unfortunately..... news and information are now nothing more than empty shallow reporting of the generally useless kind

    murdoch is an ego maniac....who's addiction to power and manipulation will one day be his downfall.... in the meantime he makes sure that his information outlets provide only that which he feels is the truth.... and the public is so brainwashed with garbage.....they dont know the difference

    July 8, 2011 at 3:06 am |
  24. jim atmadison

    The notion that Rupert Murdoch shut down the rag because he wanted to do the right thing or has a sense of shame is beyond laughable.

    July 8, 2011 at 3:08 am |
  25. Susan Pound

    I do not buy papers that are owned by Murdoch. He is a symbol of yellow journalism and I thought that died with the death of WR Hearst. If a reporter can not generate a news article without hacking into a personal telephone, he or she is no reporter. I expected better from the British.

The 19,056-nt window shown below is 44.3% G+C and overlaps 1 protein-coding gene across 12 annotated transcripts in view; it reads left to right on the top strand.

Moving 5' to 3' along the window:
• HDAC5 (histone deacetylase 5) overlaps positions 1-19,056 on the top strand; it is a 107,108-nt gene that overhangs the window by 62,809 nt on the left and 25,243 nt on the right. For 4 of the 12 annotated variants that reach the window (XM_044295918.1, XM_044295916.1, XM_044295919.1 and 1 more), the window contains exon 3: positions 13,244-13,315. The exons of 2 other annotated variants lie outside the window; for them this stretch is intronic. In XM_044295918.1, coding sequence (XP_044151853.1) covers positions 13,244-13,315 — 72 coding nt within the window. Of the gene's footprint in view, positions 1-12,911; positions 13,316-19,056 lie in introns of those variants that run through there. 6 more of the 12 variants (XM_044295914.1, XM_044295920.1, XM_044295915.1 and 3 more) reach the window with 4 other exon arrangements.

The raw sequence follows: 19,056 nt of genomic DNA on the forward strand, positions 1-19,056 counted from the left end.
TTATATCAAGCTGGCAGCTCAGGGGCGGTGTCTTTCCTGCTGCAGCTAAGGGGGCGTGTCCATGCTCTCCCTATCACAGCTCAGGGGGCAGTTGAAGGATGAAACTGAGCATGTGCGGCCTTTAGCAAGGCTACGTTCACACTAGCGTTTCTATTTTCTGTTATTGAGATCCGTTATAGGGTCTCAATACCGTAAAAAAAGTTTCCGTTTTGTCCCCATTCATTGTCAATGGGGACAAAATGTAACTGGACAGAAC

July 8, 2011 at 3:11 am |
  26. Blake

    Rupert Murdoch is one of the savviest business men of all time. That anyone would question whether this move has a positive NPV is absurd. It just happens to also be the right move from a corporate social responsibility standpoint, but that is just a coincidence.

    July 8, 2011 at 3:18 am |
  27. Big_D

    This man hired part of the Watergate break-in crew and part of the Iran Contra crew. What do you think? He is a dirty tricks master. They probably sent him from down south as revenge for the 69 election. Everything about this man stinks.

    July 8, 2011 at 3:23 am |
  28. Kevin

    And of course, with it shut down and it's staff scattered around the globe at other News Corp jobs, this effectively kills any official investigation into their criminal wrong-doings.
    Well played, Mr Murdoch, quite evil, but well played none the less.

    July 8, 2011 at 3:28 am |
  29. Big_D

    This man hired part of the Watergate break-in crew and part of the Iran Contra crew. What do you think? He is a dirty tricks master.

    July 8, 2011 at 3:59 am |
  30. Oliver Chettle

    It does take away the problem with the BSkyB bid at all. It actually reinforces the impression that David Cameron is under the undue influence of despicable people. If he approves the deal (no nonsense about junior ministers and civil servants going through reams of paperwork please, Cameron is really making the decision) it shows that he has no independence from the Murdochs, which means he is unfit to be Prime Minister.